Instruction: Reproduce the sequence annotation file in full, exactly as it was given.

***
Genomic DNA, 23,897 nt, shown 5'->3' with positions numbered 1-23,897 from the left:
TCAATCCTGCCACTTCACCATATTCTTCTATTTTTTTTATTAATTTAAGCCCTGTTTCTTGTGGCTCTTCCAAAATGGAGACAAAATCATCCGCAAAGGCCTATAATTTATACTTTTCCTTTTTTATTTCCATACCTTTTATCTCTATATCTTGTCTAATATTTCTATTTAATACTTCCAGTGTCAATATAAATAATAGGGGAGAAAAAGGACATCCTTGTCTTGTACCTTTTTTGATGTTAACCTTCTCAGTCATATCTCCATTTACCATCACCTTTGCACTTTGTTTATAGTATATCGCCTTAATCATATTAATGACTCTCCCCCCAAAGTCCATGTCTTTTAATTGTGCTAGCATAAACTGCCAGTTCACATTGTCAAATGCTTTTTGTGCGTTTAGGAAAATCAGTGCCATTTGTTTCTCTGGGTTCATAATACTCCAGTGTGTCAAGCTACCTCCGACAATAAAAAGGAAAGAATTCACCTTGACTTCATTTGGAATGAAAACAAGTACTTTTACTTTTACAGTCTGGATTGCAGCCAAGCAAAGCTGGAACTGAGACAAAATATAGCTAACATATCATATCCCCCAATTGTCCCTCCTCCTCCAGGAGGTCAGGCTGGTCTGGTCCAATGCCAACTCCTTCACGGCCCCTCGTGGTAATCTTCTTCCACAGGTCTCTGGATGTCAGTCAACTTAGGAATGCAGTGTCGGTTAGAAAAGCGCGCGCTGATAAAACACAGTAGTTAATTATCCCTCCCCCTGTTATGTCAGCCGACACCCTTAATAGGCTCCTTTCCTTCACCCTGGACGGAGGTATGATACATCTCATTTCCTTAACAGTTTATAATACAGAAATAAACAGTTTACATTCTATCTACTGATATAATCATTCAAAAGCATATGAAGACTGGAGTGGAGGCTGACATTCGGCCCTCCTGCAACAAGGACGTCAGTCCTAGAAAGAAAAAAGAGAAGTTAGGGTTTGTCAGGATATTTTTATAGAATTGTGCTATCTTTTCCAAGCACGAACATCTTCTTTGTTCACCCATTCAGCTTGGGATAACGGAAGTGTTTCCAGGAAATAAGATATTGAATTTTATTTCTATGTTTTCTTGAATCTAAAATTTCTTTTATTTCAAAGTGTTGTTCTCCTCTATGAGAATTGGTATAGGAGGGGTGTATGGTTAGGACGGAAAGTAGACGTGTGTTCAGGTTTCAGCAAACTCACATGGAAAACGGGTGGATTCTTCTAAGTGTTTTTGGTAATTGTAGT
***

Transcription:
Genomic DNA, 23,897 nt, shown 5'->3' with positions numbered 1-23,897 from the left:
TCAATCCTGCCACTTCACCATATTCTTCTATTTTTTTTATTAATTTAAGCCCTGTTTCTTGTGGCTCTTCCAAAATGGAGACAAAATCATCCGCAAAGGCCTATAATTTATACTTTTCCTTTTTTATTTCCATACCTTTTATCTCTATATCTTGTCTAATATTTCTATTTAATACTTCCAGTGTCAATATAAATAATAGGGGAGAAAAAGGACATCCTTGTCTTGTACCTTTTTTGATGTTAACCTTCTCAGTCATATCTCCATTTACCATCACCTTTGCACTTTGTTTATAGTATATCGCCTTAATCATATTAATGACTCTCCCCCCAAAGTCCATGTCTTTTAATTGTGCTAGCATAAACTGCCAGTTCACATTGTCAAATGCTTTTTGTGCGTTTAGGAAAATCAGTGCCATTTGTTTCTCTGGGTTCATAATACTCCAGTGTGTCAAGCTACCTCCGACAATAAAAAGGAAAGAATTCACCTTGACTTCATTTGGAATGAAAACAAGTACTTTTACTTTTACAGTCTGGATTGCAGCCAAGCAAAGCTGGAACTGAGACAAAATATAGCTAACATATCATATCCCCCAATTGTCCCTCCTCCTCCAGGAGGTCAGGCTGGTCTGGTCCAATGCCAACTCCTTCACGGCCCCTCGTGGTAATCTTCTTCCACAGGTCTCTGGATGTCAGTCAACTTAGGAATGCAGTGTCGGTTAGAAAAGCGCGCGCTGATAAAACACAGTAGTTAATTATCCCTCCCCCTGTTATGTCAGCCGACACCCTTAATAGGCTCCTTTCCTTCACCCTGGACGGAGGTATGATACATCTCATTTCCTTAACAGTTTATAATACAGAAATAAACAGTTTACATTCTATCTACTGATATAATCATTCAAAAGCATATGAAGACTGGAGTGGAGGCTGACATTCGGCCCTCCTGCAACAAGGACGTCAGTCCTAGAAAGAAAAAAGAGAAGTTAGGGTTTGTCAGGATATTTTTATAGAATTGTGCTATCTTTTCCAAGCACGAACATCTTCTTTGTTCACCCATTCAGCTTGGGATAACGGAAGTGTTTCCAGGAAATAAGATATTGAATTTTATTTCTATGTTTTCTTGAATCTAAAATTTCTTTTATTTCAAAGTGTTGTTCTCCTCTATGAGAATTGGTATAGGAGGGGTGTATGGTTAGGACGGAAAGTAGACGTGTGTTCAGGTTTCAGCAAACTCACATGGAAAACGGGTGGATTCTTCTAAGTGTTTTTGGTAATTGTAGT